February 07, 2021

Re-introduced Fair Lending for All Act Proposes Stiffer ECOA Penalties and CFPB Testing Office


On January 4, 2021, Representative Al Green of Texas, the Chairman of the Subcommittee on Oversight and Investigations for the House Financial Services Committee, re-introduced H.R. 166, titled the Fair Lending for All Act, a bill he previously introduced in 2019. The proposed bill would significantly revise the application and enforcement of the Equal Credit Opportunity Act (ECOA) and would further expand lenders’ collection and reporting obligations under the Home Mortgage Disclosure Act (HMDA). The proposal includes:

  1. Expanding the prohibited bases under ECOA to include the sexual orientation or gender identity of the applicant, as well as their zip code or census tract.
  2. Establishing an Office of Fair Lending Testing (Testing Office) within the Consumer Financial Protection Bureau (CFPB), headed by a Director appointed for five-year terms by the Director of the CFPB.
    1. The Testing Office would engage in “mystery shopping”-style testing of lending institutions, using investigators posing as loan applicants to gather information on various institutions’ lending practices.
    2. Evidence of violations of ECOA would be referred to the Attorney General for appropriate legal actions and would be provided to Congress in the form of a comprehensive report.
  3. Imposing new criminal penalties for violations of ECOA, including:
    1. Fines up to $50,000 or one year in prison for knowing and willful individual violations.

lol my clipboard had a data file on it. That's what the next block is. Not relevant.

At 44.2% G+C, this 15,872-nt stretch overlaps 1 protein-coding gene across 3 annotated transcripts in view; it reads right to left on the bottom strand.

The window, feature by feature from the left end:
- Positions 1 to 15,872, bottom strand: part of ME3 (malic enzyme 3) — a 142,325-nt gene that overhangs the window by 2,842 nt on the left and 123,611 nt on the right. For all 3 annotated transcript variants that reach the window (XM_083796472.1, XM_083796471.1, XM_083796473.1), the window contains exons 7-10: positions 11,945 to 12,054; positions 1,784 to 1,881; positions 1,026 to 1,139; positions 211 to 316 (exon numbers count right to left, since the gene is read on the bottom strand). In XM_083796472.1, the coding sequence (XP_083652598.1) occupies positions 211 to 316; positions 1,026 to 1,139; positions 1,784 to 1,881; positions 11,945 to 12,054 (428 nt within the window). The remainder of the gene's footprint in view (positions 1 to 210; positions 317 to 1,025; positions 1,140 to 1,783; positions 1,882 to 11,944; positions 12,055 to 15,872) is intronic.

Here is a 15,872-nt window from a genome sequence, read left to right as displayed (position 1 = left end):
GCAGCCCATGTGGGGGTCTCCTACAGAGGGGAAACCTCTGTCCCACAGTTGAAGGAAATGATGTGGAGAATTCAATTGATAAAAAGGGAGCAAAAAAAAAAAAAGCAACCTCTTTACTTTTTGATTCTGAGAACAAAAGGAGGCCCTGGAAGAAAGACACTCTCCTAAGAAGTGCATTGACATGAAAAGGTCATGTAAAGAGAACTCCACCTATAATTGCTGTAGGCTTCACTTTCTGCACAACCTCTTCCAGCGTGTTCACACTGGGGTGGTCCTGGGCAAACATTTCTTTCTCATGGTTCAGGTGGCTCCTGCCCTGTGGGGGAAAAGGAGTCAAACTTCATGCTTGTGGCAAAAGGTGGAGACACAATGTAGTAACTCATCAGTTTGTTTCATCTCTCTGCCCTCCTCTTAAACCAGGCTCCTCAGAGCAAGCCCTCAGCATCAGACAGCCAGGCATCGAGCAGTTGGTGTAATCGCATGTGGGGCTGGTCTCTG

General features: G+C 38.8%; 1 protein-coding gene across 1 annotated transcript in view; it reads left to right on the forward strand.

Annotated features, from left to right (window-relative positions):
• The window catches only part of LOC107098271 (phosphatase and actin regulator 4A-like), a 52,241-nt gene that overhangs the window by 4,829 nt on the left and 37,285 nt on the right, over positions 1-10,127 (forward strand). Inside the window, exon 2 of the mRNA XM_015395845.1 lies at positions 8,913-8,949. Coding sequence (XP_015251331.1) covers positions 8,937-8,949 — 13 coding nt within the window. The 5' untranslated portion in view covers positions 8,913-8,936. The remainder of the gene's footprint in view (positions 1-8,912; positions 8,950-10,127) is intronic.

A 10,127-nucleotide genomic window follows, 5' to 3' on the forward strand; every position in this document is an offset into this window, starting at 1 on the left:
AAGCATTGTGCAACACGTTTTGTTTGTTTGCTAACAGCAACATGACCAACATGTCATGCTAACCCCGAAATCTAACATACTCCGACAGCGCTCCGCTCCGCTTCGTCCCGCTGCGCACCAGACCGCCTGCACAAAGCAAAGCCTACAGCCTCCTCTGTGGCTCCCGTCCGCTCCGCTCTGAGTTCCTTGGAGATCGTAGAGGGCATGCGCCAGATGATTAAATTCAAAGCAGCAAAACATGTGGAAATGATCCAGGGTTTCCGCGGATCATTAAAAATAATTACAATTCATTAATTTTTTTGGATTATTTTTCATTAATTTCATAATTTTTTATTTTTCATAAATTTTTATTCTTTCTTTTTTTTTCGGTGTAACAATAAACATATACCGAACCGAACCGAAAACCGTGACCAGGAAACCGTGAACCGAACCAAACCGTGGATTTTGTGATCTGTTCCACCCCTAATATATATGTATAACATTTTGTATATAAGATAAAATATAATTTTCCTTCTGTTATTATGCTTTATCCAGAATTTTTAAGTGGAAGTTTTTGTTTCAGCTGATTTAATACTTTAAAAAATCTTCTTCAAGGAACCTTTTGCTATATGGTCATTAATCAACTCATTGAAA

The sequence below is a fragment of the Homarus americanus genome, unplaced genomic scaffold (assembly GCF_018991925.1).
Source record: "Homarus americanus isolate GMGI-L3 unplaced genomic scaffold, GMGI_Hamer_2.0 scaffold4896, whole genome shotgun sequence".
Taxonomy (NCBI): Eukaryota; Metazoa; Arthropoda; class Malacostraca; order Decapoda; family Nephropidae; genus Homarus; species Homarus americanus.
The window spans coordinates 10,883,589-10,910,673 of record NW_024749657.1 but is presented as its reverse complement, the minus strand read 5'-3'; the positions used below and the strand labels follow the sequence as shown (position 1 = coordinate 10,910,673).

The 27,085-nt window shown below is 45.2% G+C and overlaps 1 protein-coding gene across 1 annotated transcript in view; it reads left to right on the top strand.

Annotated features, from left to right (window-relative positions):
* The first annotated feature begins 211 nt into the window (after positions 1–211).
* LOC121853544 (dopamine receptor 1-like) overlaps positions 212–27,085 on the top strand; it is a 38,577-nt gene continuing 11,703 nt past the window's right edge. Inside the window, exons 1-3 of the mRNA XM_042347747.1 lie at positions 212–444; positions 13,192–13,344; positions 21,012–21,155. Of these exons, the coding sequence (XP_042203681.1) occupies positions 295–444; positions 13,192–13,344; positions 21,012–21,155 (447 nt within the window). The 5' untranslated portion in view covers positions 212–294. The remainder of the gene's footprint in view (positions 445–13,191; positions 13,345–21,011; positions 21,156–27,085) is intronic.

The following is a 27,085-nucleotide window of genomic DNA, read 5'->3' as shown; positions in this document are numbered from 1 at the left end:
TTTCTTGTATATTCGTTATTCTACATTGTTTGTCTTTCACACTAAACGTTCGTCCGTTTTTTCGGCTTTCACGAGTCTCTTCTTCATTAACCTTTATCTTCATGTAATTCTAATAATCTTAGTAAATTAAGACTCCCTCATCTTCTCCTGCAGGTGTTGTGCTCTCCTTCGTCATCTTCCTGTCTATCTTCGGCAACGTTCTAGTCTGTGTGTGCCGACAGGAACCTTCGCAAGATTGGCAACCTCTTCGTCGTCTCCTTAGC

2. Fines up to $100,000 or up to twenty years in prison for individuals who engage in a pattern or practice of knowing and willful discrimination.
    3. Fines up to 100% of compensation received during the time period in which the violations occurred or 1-3 years preceding their discovery, and imprisonment for up to five years for any executive officer or director of a board of any lender who causes such lender to engage in a pattern or practice of knowing and willful discrimination.
  4. Requiring the CFPB to review loan applications and application processes used by lenders for compliance with federal law, and to prevent the use of applications or processes that are deemed non-compliant.
  5. Amending HMDA to require lenders to gather and report information that includes the number and dollar amount of mortgage loans and completed applications grouped according to the applicants’ zip code, religion, marital status, and sexual orientation. (Of course, Regulation B separately makes it illegal to ask a loan applicant for most of these data points, and the bill fails to address that problem.)

Representative Green introduced this bill in 2019 and it did not gain any traction. But could the Fair Lending for All Act pass in the new Democratically-controlled Congress under an administration that has repeatedly called for a focus on racial equity? It is possible, but unlikely given that H.R. 166 has no co-sponsors and has significant drafting problems in its current form. However, certain of the bill’s provisions are particularly interesting and could be a harbinger of future legislation to come under the new Democratic Congress. Because the relative dearth of fair lending enforcement in recent years has contributed to a sense that not enough is being done to combat discrimination in the marketplace, there may be more of an appetite not only to increase the federal government’s enforcement of existing fair lending laws, but potentially also to increase expand ECOA’s reach and penalties for violators.

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